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Workforce Segmentation: Various Employee Groups

Workforce segmentation refers to the process of identifying distinct groups of employees and designing human resources practices for each group based on their unique needs and characteristics. Segmentation can be done in many ways depending on an organization’s business and human resources strategies.

Generational-Based Workforce Segmentation

Demographic trends in the United States are changing and will continue to do so during the next four decades. There are now five generations of employees with their own unique work-related values and attitudes toward learning and career development:

  • Traditionalists (born between 1922 and 1945)
  • Baby boomers (born between 1946 and 1964)
  • Generation X (born between 1965 and 1980)
  • Generation Y or Millennial (born between 1981 and 2000)
  • Generation Z (born after 2000)

Table 1.4 highlights each generation’s work values.16 Attitudes toward learning are discussed in detail in Chapter 6, “Customized Learning and Learner Control.”

Table 1.4 Work-Related Values and Attitudes

Traditionalists Born between 1922 and 1945 Ages: 68–86

Experienced the Great Depression, World War II, and several societal and economic changes during their lives

  • Value job security and hard work
  • Tend to be thorough, formal, and loyal to their employers
  • Comfortable with stability; respect chain of command and institutional hierarchy

Baby boomers Born between 1946 and 1964 Ages: 49–67

Grew up during a period of relative prosperity, safety, and optimism

  • Value compensation and monetary benefits
  • Tend to embrace the social ideology of live-to-work and view work as a vehicle to financial wealth and success
  • Favor individualism and expect to be rewarded for good performance

Generation X Born between 1965 and 1980 Ages: 33–48

Grew up surrounded by financial, economic, and social insecurity

  • Have the mentality of live-to-work and not overly loyal to their employers
  • Tend to be individualistic, goal-oriented, self-reliant, unstructured, impatient, informal, and results-driven
  • Comfortable with challenging the status quo

Generation Y or Millennials Born between 1981 and 2000 Ages: 13–32

Grew up in an era of technological advances and changes

  • Motivated by jobs that provide growth, flexibility, mobility, and a sense of purpose and meaning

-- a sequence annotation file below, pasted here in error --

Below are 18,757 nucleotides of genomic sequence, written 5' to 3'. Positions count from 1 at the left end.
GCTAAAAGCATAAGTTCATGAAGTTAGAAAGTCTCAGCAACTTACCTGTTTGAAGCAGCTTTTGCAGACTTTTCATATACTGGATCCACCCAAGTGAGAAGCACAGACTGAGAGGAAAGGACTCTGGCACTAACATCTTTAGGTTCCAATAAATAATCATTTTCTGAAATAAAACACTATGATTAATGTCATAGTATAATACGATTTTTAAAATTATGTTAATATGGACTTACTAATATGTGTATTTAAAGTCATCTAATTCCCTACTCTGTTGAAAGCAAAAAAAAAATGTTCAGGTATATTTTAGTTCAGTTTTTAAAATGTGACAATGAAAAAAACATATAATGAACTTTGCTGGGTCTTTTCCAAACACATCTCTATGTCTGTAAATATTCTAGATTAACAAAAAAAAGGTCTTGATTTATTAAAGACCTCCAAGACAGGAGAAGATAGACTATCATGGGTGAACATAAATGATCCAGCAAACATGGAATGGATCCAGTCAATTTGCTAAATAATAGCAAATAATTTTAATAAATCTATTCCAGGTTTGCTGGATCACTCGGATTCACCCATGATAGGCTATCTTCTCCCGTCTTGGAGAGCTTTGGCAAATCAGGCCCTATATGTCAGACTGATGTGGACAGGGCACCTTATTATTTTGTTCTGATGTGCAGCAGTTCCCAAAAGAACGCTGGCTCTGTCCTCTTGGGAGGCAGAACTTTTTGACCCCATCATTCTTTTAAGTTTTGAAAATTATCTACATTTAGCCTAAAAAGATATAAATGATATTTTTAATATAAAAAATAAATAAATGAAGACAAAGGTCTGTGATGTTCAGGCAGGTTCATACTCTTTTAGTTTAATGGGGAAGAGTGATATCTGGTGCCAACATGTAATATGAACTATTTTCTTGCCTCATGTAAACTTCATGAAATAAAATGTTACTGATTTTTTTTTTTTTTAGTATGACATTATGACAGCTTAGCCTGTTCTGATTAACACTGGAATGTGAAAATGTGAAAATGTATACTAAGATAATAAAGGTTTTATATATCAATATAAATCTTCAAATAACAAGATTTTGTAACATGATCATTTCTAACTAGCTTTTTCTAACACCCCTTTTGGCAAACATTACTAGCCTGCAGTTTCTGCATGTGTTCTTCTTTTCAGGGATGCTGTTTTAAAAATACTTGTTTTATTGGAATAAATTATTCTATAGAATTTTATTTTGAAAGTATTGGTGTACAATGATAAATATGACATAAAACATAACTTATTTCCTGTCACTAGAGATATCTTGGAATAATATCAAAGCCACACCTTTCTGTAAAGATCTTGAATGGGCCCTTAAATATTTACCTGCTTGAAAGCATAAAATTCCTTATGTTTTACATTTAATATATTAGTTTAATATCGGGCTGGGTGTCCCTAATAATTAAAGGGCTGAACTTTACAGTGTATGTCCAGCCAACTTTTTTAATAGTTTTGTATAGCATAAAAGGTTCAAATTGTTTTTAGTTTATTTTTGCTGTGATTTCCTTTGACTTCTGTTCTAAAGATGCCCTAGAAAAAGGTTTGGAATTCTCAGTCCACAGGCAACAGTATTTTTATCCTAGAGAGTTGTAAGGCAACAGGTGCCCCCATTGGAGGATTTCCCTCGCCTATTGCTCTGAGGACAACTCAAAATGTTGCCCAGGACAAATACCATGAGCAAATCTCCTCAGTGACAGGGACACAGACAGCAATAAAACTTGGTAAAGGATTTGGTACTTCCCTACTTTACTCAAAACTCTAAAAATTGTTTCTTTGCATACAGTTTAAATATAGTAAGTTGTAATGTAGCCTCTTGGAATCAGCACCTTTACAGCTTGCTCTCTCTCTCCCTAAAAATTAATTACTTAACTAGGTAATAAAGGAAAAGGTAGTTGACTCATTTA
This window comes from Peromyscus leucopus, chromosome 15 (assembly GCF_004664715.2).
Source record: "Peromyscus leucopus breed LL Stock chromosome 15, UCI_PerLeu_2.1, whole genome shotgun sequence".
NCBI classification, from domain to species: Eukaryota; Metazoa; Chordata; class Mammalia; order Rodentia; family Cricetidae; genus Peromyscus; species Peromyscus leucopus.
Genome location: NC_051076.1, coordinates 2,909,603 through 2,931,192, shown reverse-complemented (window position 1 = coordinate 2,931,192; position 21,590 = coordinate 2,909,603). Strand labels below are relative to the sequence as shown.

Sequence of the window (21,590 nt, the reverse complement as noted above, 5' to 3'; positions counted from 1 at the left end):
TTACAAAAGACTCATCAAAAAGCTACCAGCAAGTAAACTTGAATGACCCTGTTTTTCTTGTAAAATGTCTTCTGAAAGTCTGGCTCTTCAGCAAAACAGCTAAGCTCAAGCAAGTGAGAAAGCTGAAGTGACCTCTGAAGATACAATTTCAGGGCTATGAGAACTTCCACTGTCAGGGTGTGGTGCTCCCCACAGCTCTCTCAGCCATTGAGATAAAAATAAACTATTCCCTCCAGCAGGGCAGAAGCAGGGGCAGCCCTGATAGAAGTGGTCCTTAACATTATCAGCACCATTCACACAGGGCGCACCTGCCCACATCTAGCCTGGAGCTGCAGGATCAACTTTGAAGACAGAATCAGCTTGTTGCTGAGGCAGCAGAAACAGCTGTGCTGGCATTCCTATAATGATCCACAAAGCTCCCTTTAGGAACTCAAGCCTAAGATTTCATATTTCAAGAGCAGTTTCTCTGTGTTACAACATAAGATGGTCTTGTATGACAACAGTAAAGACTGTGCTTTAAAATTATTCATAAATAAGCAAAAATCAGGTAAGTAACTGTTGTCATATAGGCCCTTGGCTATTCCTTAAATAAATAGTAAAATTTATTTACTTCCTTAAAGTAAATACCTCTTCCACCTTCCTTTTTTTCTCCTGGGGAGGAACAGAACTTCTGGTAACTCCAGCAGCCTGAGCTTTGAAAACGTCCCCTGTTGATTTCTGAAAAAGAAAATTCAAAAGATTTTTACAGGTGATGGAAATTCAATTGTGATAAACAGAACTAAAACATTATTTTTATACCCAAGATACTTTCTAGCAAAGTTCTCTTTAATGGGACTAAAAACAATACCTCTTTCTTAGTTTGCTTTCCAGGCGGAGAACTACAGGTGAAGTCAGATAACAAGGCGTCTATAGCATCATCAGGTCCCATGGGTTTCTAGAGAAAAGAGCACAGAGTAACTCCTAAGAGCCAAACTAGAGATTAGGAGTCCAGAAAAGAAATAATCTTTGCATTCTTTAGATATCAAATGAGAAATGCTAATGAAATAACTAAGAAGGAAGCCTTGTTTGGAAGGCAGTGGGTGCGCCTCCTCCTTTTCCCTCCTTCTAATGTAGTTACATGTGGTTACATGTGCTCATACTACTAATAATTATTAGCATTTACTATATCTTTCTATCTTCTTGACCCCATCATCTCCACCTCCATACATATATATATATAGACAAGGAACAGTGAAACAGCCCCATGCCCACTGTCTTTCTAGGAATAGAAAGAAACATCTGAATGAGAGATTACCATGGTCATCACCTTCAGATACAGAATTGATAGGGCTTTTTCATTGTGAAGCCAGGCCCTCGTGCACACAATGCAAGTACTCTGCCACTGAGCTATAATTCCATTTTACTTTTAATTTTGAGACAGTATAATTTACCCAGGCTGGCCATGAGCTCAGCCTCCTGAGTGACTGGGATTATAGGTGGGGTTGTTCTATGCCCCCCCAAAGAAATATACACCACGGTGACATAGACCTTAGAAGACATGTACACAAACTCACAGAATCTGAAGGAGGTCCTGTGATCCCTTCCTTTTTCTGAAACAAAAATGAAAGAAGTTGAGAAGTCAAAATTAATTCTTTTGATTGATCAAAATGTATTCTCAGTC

• Comfortable with multitasking, change and innovation, and prefer instant and real-time feedback
  • Value social responsibility and environmental concerns

Generation Z Born after 2000

Are growing up in a world that is highly connected, interactive, uncertain, and open

  • Are curious, globally focused, impatient, and social-media savvy
  • Comfortable with big data, gamification, real-time virtual communication, and multitasking
  • Desire mobility, pursue entrepreneurial endeavors, and embrace change and abstraction

It is estimated that the 55 years of age and older age group will total 97.8 million in 2020, which means that the group will comprise approximately 28.7% of the resident population; in 2010, this number was 24.7%.17 This age group, referred to as baby boomers, is not retiring at traditional retirement age. Hence, they continue to work or seek work. In general, they work for a considerable length of time after reaching retirement age. For the baby boomer generation in particular, retirement age is viewed as fluid. In instances such as this, the role of the learning function is to minimize any adverse reactions to these workers by managing positive and negative biases toward them in the workplace.18

Conversely, when baby boomers do retire (and for those who have retired), the loss of knowledge and experience they take with them is cause for concern for many organizations.19 The role of the learning function here is to facilitate the transfer of knowledge from older workers to other workers in the organization.20

Diversity-Based Workforce Segmentation

The U.S. workforce is becoming more diverse and will continue this pattern in the coming years. According to recent data, approximately 16% of the labor force is Hispanic, 12% is African American, and 5% is Asian.21 It is estimated that the proportion of people of color participating in the workforce will continue to increase as the United States becomes more racially and ethnically diverse.22 In addition, immigration is now a core source of labor supply and strongly contributes to the racial and ethnic makeup of the U.S. workforce.23 It is estimated that 16% of the labor force is foreign-born (16 years old and over)24 and current trends suggest that immigration will only increase, making the U.S. workforce culturally and linguistically diverse. Finally, women make up 47% of the labor force and their labor force participation has grown dramatically over the past few decades and will continue to do so.25

Talent-Based Workforce Segmentation26

Here, the focus is on categorizing employees into A, B, and C players based on the assumption that employees who add more value to the organization should be treated differently.27 The most talented employees who have the most significant impact on the organization’s business are categorized as A players (also known as high potentials). B players are talented employees who perform consistently and satisfactorily. C players are poor performers who are considered a liability; they are most likely to be separated from the organization. Using this approach, employees can also be categorized in terms of strategic/nonstrategic and core/noncore.28

An important challenge for the learning function is to manage, motivate, train, and develop each group differently.

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